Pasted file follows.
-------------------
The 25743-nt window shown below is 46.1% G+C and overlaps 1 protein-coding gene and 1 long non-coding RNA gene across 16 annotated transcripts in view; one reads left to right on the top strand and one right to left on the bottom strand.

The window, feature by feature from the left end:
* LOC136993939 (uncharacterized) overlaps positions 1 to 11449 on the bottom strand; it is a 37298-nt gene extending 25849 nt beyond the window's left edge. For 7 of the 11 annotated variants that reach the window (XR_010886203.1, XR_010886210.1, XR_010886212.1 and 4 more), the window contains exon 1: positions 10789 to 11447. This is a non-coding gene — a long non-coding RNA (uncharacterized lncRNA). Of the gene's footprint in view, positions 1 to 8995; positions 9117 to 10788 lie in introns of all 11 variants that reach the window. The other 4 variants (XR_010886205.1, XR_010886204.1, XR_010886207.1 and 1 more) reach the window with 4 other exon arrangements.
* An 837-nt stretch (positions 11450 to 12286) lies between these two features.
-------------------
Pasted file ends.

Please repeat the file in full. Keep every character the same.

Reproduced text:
The 25743-nt window shown below is 46.1% G+C and overlaps 1 protein-coding gene and 1 long non-coding RNA gene across 16 annotated transcripts in view; one reads left to right on the top strand and one right to left on the bottom strand.

The window, feature by feature from the left end:
* LOC136993939 (uncharacterized) overlaps positions 1 to 11449 on the bottom strand; it is a 37298-nt gene extending 25849 nt beyond the window's left edge. For 7 of the 11 annotated variants that reach the window (XR_010886203.1, XR_010886210.1, XR_010886212.1 and 4 more), the window contains exon 1: positions 10789 to 11447. This is a non-coding gene — a long non-coding RNA (uncharacterized lncRNA). Of the gene's footprint in view, positions 1 to 8995; positions 9117 to 10788 lie in introns of all 11 variants that reach the window. The other 4 variants (XR_010886205.1, XR_010886204.1, XR_010886207.1 and 1 more) reach the window with 4 other exon arrangements.
* An 837-nt stretch (positions 11450 to 12286) lies between these two features.